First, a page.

The Edinburgh Dead
So last week, I put up a small review of Neil Gaiman's Neverwhere, saying I'd be interested in hearing about other fantasy novels that have some sort of realistic resonance to them. This one—The Edinburgh Dead by Brian Ruckley—I believe popped up on one of the Amazon if-you-like-this-then-buy-this lists and then got what I thought was a pretty noncommittal review in the Wall Street Journal.
And I'm afraid I have to give it a noncommittal review myself. At first, I loved it. Great main character, great setting, strong writing and great idea. I won't give anything away but it's basically the Burke and Hare killings embedded in a supernatural detective/horror story.
I'm a big fan of Burke and Hare—if fan is the word I want. They're the 19th century Irish guys who hit on the brilliant idea of supplying fresh bodies to medical students in Edinburgh simply by killing people and selling their corpses! Is that innovative, or what? Much easier than grave robbing. Not only that, their murder method was so creative—they would pinch their victims' mouth and nose closed and suffocate them—that it came to be called burking. Okay, shake your head, but do you have a murder method named after you? I didn't think so.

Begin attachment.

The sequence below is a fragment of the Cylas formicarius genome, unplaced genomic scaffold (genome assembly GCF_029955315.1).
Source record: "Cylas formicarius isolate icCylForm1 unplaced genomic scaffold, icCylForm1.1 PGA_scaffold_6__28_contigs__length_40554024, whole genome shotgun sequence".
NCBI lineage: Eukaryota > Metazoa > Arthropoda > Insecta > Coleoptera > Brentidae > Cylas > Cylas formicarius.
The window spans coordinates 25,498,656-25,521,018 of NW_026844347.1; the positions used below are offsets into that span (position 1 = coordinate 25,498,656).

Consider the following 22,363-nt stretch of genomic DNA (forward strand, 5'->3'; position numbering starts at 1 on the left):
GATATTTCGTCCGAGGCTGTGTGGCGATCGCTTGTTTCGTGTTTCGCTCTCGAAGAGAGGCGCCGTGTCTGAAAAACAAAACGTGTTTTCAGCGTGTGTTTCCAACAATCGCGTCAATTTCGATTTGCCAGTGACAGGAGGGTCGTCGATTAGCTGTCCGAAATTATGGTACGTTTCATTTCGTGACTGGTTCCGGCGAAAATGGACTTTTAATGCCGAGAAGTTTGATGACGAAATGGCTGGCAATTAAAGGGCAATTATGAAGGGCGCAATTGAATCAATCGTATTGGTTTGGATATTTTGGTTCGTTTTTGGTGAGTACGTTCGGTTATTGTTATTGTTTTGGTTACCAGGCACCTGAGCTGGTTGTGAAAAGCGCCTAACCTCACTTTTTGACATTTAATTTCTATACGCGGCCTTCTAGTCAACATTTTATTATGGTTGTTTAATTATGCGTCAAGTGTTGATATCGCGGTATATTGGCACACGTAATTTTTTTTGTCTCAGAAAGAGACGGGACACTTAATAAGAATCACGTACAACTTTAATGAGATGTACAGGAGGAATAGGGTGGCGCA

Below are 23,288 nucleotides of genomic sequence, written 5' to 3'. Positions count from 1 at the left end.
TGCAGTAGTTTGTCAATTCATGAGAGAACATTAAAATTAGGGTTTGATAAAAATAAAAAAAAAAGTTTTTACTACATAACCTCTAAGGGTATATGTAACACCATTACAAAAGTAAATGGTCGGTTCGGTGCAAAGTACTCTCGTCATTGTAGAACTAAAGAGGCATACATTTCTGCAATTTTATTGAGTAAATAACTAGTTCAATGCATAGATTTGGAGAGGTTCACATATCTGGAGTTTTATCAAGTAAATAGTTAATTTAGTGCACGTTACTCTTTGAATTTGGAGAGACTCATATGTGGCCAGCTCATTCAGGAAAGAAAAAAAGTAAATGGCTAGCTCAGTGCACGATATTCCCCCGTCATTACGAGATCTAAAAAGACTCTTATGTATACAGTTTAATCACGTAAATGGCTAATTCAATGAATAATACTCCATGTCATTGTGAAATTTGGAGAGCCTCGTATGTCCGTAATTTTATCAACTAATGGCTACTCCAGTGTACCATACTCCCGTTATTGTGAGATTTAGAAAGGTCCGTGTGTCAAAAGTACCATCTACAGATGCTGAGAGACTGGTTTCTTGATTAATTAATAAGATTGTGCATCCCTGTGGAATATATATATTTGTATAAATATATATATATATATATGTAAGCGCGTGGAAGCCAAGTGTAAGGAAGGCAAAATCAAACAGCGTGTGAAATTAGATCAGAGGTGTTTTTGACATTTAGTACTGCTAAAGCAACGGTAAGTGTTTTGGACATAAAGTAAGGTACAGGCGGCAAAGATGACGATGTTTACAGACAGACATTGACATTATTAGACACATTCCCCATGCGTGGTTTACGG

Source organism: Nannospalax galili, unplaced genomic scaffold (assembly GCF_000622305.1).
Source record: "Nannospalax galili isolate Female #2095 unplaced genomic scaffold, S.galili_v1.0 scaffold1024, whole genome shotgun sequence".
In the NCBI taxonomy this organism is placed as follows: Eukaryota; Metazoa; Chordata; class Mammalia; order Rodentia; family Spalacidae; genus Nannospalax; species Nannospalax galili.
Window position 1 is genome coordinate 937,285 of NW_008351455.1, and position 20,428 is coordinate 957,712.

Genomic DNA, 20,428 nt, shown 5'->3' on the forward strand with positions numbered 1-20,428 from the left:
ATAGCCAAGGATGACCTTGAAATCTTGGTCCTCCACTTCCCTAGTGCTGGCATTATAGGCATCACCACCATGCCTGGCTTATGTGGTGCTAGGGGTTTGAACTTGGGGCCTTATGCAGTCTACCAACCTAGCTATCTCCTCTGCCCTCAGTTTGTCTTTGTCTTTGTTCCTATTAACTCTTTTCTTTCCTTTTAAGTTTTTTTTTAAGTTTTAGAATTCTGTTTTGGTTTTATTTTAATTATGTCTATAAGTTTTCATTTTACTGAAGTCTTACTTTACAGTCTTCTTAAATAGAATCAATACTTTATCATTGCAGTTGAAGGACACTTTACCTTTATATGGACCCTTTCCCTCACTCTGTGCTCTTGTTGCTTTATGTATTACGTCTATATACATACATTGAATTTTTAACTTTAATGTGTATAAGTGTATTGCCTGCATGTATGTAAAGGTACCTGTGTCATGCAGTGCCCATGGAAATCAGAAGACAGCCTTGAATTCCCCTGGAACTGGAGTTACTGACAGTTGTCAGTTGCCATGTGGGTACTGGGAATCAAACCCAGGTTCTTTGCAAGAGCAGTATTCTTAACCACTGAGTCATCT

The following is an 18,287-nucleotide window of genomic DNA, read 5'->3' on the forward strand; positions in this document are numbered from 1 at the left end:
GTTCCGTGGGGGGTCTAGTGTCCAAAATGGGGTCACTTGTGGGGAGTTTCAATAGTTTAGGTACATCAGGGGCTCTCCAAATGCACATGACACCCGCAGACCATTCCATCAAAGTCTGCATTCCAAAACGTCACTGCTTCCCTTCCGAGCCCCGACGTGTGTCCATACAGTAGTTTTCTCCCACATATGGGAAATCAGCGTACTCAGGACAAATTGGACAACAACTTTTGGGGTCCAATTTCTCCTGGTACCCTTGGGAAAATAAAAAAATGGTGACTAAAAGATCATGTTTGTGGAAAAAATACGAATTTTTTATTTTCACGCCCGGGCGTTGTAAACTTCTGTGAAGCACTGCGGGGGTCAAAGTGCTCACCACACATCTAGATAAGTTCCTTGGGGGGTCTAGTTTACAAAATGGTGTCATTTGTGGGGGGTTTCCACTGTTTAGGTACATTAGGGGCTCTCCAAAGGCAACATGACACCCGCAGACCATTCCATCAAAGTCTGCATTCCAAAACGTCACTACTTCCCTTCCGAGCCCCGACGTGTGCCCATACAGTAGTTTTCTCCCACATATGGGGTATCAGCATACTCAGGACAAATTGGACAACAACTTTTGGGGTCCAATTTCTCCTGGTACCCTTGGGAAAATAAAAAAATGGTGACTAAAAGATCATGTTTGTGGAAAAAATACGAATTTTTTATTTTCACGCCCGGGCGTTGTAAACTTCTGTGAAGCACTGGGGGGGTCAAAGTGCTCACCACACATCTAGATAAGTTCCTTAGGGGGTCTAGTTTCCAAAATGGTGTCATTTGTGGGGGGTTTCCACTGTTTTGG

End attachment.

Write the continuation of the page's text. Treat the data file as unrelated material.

Anyway, the novel plants these guys and the whole 19th century Edinburgh grave robbing scene at the center of a larger horror plot. It's a great premise and a terrific set-up with some genuinely exciting moments (nice cover too, as you can see above). At some point unfortunately—through the last third, say—it all devolves into a series of action/horror sequences without much emotional content to them. Too bad, as there were plenty of good characters to explore and still some good scenes to be had when Ruckley did explore them.
So a good try by a talented writer and an enjoyable read overall, but it peters out toward the end. I'll definitely check out his next book though.
Article printed from Klavan On The Culture: http://pjmedia.com/andrewklavan
URL to article: http://pjmedia.com/andrewklavan/2011/9/21/the-edinburgh-dead